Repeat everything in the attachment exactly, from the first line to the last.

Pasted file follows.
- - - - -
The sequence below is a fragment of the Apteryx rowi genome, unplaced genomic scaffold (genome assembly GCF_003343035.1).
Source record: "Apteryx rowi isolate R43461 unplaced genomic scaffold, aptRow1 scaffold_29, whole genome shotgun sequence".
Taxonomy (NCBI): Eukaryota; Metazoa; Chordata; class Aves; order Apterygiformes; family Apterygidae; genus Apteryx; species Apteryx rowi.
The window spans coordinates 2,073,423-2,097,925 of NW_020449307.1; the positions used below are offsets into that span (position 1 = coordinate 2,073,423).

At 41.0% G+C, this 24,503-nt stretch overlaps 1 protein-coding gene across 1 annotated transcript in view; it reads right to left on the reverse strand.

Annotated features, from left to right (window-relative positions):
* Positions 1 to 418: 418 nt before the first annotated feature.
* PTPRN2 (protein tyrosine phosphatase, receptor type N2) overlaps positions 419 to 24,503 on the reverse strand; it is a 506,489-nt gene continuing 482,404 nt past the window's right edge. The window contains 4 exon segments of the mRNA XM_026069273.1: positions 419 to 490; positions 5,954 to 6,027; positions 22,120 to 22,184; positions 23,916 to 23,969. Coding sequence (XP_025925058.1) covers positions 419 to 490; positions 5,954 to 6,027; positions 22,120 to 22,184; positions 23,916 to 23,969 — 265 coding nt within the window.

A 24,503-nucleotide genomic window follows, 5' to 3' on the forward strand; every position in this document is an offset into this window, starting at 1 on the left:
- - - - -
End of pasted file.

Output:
The sequence below is a fragment of the Apteryx rowi genome, unplaced genomic scaffold (genome assembly GCF_003343035.1).
Source record: "Apteryx rowi isolate R43461 unplaced genomic scaffold, aptRow1 scaffold_29, whole genome shotgun sequence".
Taxonomy (NCBI): Eukaryota; Metazoa; Chordata; class Aves; order Apterygiformes; family Apterygidae; genus Apteryx; species Apteryx rowi.
The window spans coordinates 2,073,423-2,097,925 of NW_020449307.1; the positions used below are offsets into that span (position 1 = coordinate 2,073,423).

At 41.0% G+C, this 24,503-nt stretch overlaps 1 protein-coding gene across 1 annotated transcript in view; it reads right to left on the reverse strand.

Annotated features, from left to right (window-relative positions):
* Positions 1 to 418: 418 nt before the first annotated feature.
* PTPRN2 (protein tyrosine phosphatase, receptor type N2) overlaps positions 419 to 24,503 on the reverse strand; it is a 506,489-nt gene continuing 482,404 nt past the window's right edge. The window contains 4 exon segments of the mRNA XM_026069273.1: positions 419 to 490; positions 5,954 to 6,027; positions 22,120 to 22,184; positions 23,916 to 23,969. Coding sequence (XP_025925058.1) covers positions 419 to 490; positions 5,954 to 6,027; positions 22,120 to 22,184; positions 23,916 to 23,969 — 265 coding nt within the window.

A 24,503-nucleotide genomic window follows, 5' to 3' on the forward strand; every position in this document is an offset into this window, starting at 1 on the left: